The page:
Home again, Home again …

Jiggidy Jig.  I am home.  Back on the farmy. The sun has risen to a cloudy day. It looks like rain and warm.  42F (9C) . clouds

I can hear the calls of the red winged blackbird outside the window. This is the bird that signs the end of deep winters grip  for me.  I am very fond of the more common birds and the red-winged blackbird is very common indeed and when they migrate back to Central Illinois then I know that spring is not far behind.

I sat as patient as a hat on all the planes that carried me back to America folding up all my sad feelings and putting them back into their little mind boxes and stowing them away.  Once you agree to love someone you also commit to the misery of missing them somewhere along the line of life.  And for us expats who live far from our homes and families this sadness lives with us.  Mine is kept in little box in my mind. Safe from harming.

australian bush camp travel

Above is the little tent I slept in in the Australian bush. I spent both nights sleeping on the ground with no cover, just the fly screen, in this tiny woman sized tent, sleeping under the stars.  Happy as a lark.  But now the travel blog is closed for a while and the farm blog is open again.

I am back in farmer mode.  The dogs have been dancing with skunks in my absence, the cupboards are bare both in the barn and the house, (though the greens in the glasshouse look fantastic) the hay is looking sparse  and both barns need bringing up to date, so I will be busy today and in the weeks to come. But Aaron, my first summer worker, is hard on my heels arriving later this week so help is on the way and soon everything will be ship shape again and we will begin to hum straight into the approaching spring.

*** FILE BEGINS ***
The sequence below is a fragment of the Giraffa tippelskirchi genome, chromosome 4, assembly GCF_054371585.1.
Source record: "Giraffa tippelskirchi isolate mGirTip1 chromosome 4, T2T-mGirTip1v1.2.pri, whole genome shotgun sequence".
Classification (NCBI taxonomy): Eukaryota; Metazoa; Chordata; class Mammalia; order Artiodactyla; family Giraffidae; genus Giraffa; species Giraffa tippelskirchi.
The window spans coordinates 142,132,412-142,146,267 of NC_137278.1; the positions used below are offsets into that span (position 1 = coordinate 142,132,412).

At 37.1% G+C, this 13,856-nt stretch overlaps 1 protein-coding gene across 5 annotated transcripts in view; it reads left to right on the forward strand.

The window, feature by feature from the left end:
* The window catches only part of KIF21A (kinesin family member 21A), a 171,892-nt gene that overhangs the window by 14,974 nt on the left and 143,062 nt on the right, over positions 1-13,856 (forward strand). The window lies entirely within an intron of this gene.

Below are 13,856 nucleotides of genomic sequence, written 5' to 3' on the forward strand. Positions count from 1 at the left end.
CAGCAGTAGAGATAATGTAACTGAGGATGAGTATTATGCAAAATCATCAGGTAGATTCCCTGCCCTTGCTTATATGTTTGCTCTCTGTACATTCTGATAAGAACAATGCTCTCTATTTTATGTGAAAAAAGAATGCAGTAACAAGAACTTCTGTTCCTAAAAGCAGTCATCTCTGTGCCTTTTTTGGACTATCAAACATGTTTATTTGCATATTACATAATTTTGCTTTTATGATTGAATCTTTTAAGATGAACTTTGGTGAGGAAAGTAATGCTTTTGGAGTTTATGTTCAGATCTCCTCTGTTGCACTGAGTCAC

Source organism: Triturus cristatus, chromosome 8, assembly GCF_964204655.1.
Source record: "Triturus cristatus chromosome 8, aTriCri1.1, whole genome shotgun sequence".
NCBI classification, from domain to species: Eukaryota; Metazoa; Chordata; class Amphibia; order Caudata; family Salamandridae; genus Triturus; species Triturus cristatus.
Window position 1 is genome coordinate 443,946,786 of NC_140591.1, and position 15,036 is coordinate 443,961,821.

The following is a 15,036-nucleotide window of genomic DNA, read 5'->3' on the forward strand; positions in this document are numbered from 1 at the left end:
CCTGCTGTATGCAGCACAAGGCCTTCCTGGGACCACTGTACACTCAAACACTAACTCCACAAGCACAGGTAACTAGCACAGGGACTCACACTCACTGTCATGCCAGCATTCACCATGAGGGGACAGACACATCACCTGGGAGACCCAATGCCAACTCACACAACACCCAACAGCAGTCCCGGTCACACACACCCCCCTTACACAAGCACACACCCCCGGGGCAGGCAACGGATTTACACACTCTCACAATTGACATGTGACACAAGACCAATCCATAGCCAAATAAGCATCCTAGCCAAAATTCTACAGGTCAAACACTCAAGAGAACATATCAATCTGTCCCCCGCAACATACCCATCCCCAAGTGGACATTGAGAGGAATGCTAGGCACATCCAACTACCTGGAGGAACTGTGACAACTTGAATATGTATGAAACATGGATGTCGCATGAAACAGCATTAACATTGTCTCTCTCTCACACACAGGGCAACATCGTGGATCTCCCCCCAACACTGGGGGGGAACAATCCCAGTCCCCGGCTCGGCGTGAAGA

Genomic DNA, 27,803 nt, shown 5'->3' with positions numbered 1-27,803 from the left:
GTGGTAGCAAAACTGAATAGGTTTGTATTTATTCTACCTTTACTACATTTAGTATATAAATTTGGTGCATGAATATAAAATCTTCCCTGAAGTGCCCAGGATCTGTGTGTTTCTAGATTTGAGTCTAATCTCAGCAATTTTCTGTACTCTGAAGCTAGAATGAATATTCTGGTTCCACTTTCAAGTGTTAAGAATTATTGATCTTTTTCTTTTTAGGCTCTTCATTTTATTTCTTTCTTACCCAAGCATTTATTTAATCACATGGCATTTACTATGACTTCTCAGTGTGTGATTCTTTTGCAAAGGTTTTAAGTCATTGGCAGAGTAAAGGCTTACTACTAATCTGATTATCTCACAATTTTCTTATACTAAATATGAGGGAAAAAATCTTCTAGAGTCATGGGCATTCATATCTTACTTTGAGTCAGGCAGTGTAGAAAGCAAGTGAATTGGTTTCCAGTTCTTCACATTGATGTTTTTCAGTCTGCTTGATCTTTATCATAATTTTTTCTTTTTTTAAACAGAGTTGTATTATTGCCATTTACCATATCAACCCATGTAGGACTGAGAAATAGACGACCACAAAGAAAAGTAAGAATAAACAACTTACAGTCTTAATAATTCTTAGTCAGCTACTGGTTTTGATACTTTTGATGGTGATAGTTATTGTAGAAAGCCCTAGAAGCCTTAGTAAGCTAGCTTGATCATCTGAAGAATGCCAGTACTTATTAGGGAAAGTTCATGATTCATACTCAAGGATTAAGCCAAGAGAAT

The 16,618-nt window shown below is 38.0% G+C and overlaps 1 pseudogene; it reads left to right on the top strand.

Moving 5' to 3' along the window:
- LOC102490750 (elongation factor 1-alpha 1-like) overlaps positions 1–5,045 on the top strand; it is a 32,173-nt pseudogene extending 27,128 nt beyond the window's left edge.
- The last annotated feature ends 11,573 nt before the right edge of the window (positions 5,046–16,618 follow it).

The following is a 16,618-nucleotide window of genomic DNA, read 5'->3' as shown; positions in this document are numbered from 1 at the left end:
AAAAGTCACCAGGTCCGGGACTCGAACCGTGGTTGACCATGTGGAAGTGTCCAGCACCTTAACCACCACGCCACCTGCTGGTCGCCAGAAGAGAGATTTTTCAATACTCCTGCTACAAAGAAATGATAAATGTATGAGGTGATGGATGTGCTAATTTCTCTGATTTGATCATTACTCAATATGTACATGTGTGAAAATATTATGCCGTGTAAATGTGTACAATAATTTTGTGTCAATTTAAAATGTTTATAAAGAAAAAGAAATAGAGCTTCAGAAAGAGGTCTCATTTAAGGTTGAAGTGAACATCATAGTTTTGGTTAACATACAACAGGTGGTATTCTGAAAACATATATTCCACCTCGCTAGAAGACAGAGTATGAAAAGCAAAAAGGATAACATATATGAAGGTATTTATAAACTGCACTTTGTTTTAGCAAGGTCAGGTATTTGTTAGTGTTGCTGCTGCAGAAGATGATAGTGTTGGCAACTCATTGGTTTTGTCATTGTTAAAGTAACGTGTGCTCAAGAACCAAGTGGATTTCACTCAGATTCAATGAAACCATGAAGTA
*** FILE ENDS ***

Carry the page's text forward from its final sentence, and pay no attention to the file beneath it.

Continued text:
Good morning. Thank you to you all for tagging along on my Australasian holiday  everything worked out so well, but now – To Work.

Much love



83 Comments on “Home again, Home again …

  1. I’m the first, wow!! Long time listener, first time commenter
    Love hearing about life on the farmy, and all your travels
    Thanks fromAuckland NZ xx

  2. You are very brave. I’ve seen the spiders and snakes up close and I wouldn’t fancy sleeping in the Australian bush without an Aboriginal guide.